THE Valencians have a saying: Plou poc, però, pel poc que plou, plou prou, which roughly translated means It doesn’t rain much, but, considering how little it rains, it really pours. Generally, this holds true, however, given the endless rain in March, April and what we’ve seen so far in May, perhaps the refrain needs updating.
Even by Valencia’s standards, yesterday’s rainfall was somewhat unprecedented. To find something similar we have to go back more than 150 years. According to data from the State Meteorological Agency (AEMET), in Valencia Tuesday 3rd May was the day with the highest accumulated rainfall in a single day in May since 1871.
In fact, according to Valencia City Council, we are facing a meteorological phenomenon that has broken all records of rain accumulation in what is called “the meteorological spring”, which includes the months of March, April and May. AEMET data shows that since 3 March the city of Valencia has accumulated 488.6 l/m², a figure higher than the normal value for a whole year, which stands at 474.9 l/m².
Five tunnels closed
Firefighters and police officers were kept busy throughout the night, dealing with the immense amounts of water which had flooded basements and homes, especially in the Malva–rosa, Cabanyal and Nazaret areas of the city.
The video in the Tweet below shows firefighters in Paterna, another of the badly-hit areas during the storm, rescuing a stranded ambulance driver and then a woman near the station area of the town.
Valencia’s deputy mayor and councillor for Urban Ecology, Sergi Campillo, said: “The city is prepared for this amount of rain, but it is clear that in the lower areas….there is some flooding”. He added: “despite the rainfall, the city’s sewage and drainage system worked perfectly, which has allowed normality to return quickly”. In fact, by early Thursday morning all Metro lines were operating normally and the road tunnels that had been closed the night before had reopened.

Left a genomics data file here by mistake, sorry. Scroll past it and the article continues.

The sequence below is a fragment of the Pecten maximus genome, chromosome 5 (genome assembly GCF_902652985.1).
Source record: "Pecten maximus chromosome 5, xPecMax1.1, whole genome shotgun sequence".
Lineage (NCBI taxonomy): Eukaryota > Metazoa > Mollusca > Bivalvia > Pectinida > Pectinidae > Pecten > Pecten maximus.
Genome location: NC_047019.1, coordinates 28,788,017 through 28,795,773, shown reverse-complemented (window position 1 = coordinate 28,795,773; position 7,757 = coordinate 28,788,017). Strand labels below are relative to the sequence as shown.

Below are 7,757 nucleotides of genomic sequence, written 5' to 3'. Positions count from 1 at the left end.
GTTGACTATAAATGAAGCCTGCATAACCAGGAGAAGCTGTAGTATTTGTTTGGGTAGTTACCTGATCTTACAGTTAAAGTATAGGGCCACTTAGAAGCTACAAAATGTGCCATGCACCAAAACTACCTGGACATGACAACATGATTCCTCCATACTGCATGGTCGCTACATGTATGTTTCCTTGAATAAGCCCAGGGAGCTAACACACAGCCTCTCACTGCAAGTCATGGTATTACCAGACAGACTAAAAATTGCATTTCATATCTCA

Meanwhile, the Polytechnic University cancelled all its Wednesday classes as did the municipal council for all schools in Rocafort. However, Valencia University opened as normal but didn’t penalise students unable to come to class for exams or other evaluated lessons.
Historic river course
Water will always find a way back to its natural route and as such the Río Turia returned to its ancient riverbed through the centre of the city for one night. The photo clearly shows water filling the rivebed from side to side and only the top few inches of the outdoor exercise machines can be seen pocking out above the water.
For one night Valencia also had two rivers as the ‘new’ route, where the river was eventually diverted in 1973, also filled to accommodate the rainwater. Normally the wide man-made river bed that runs between the two lanes of the V-30 is pretty empty with just a trickle of water along the bottom, leaving plenty of space on the large walls on either side for graffitied messages of undying love and romantic anniversaries. However, the sheer quantity of Tuesday night’s rainfall has reignited an old debate over whether or not the new riverbed should be refurbished so that people can use it for walking and exercising as some groups have proposed.
Are we seeing the effects of climate change?
For his part, councillor for Climate Emergency, Alejandro Ramon, said: “We are witnessing how climate change is not something that will come in the future but is already present, with extreme weather phenomena”. He added: “Beyond the records recorded yesterday there are episodes of storms like Glòria that are affecting us more and more, just as we are suffering in Valencia and in the Mediterranean from increasingly high temperatures and increasingly intense tropical nights”.
Thanks for posting this update. I can’t believe the scale of the flooding – thanks so much for including the photo to illustrate the scale of it. I’m in the UK so I use your blog to keep up to date with what’s happening in Valencia.
Thank you so much. Glad to be of help!